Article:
New Year, New Audience?
January 13, 2020 In: Sound Bits
In recent weeks, an article by Aubrey Bergauer has been circulating on Facebook. Titled “The Orchestra Myth: And What We Can Learn From Nordstrom,” the article highlights the value of nurturing existing audiences in addition to developing new audiences. Bergauer highlights that the challenge for orchestras is not attracting new audiences, but rather retaining audiences after they attend their first performance: “The problem is that nationwide, somewhere around 90% of first-time attendees never come back again, a widely reported statistic in our field first made famous by the former head of marketing at the Kennedy Center Jack McAuliffe.”
In the article, Bergauer details her work and audience-development initiatives at the California Symphony. Strategies including offering cash vouchers instead of discounts, developing marketing materials that reference past experiences, simplifying the purchasing process, and making offers immediately redeemable, have enabled the California Symphony to increase their first-time concert attendee retention from 13% in FY14 to 28% in FY18.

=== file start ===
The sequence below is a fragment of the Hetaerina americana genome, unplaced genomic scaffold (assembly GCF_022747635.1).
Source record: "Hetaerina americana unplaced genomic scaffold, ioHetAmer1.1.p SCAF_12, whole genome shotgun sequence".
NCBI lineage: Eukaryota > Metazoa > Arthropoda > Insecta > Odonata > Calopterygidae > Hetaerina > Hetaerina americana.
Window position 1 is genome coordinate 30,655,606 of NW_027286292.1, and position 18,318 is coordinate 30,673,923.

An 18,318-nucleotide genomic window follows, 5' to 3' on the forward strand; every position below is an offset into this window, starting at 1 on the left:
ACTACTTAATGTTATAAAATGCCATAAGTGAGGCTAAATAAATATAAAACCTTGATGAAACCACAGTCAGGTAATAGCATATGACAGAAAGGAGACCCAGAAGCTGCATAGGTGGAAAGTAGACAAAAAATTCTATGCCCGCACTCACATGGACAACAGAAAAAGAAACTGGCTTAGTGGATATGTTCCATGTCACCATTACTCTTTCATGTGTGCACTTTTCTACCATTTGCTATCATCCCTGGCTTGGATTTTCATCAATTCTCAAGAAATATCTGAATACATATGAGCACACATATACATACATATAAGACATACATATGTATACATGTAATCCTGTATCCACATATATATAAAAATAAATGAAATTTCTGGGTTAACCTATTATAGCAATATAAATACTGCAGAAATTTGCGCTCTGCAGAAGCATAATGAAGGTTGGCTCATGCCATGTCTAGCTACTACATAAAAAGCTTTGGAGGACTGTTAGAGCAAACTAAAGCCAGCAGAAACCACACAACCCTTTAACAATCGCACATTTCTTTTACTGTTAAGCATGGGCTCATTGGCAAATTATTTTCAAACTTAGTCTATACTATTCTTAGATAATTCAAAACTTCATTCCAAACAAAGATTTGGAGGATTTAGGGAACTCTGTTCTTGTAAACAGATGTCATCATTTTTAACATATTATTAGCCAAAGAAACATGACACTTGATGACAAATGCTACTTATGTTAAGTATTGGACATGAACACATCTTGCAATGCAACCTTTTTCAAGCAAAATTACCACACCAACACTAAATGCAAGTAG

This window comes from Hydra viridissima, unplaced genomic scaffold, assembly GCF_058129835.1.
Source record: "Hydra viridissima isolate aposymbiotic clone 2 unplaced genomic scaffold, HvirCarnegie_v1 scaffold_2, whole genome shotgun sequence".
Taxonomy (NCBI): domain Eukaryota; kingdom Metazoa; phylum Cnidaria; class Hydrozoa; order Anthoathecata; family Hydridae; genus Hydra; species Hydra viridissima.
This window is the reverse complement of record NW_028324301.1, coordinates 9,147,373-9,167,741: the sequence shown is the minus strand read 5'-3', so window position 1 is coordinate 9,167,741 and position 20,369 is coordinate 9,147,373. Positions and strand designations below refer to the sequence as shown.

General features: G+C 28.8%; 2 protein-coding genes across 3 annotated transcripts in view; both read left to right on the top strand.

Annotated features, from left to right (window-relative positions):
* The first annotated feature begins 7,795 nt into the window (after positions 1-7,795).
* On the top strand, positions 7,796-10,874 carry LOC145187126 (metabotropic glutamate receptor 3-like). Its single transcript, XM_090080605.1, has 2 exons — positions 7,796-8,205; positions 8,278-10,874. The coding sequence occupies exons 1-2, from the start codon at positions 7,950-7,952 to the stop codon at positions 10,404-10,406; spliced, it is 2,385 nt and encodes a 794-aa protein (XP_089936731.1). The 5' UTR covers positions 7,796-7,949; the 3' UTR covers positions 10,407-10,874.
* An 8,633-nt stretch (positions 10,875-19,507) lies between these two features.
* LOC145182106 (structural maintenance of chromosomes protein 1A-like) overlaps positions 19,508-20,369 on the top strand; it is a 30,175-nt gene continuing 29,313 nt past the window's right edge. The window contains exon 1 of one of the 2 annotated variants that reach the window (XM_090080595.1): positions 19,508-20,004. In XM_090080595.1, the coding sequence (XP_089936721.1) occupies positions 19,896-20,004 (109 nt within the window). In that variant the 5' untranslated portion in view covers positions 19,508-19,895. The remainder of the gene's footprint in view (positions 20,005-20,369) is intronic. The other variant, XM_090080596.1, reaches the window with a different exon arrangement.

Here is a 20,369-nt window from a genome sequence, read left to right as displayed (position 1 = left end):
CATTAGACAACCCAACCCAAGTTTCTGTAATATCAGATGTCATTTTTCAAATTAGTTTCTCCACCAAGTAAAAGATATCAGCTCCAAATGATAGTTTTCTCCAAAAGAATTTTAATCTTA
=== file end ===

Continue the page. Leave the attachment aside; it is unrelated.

The article provides a wonderful opportunity for self-reflection. What percentage of your time is spent cultivating new audience members vs. nurturing relationships with current audience members? What strategies employed by the California Symphony are scalable to a chamber ensemble? What other initiatives, in addition to the ones outlined in the article, should the California Symphony utilize to develop audiences? How do we create a symbiotic relationship between the artistic-aesthetic experience of attending a performance and the business of creating financially sustainable arts organizations?
Read the whole article HERE.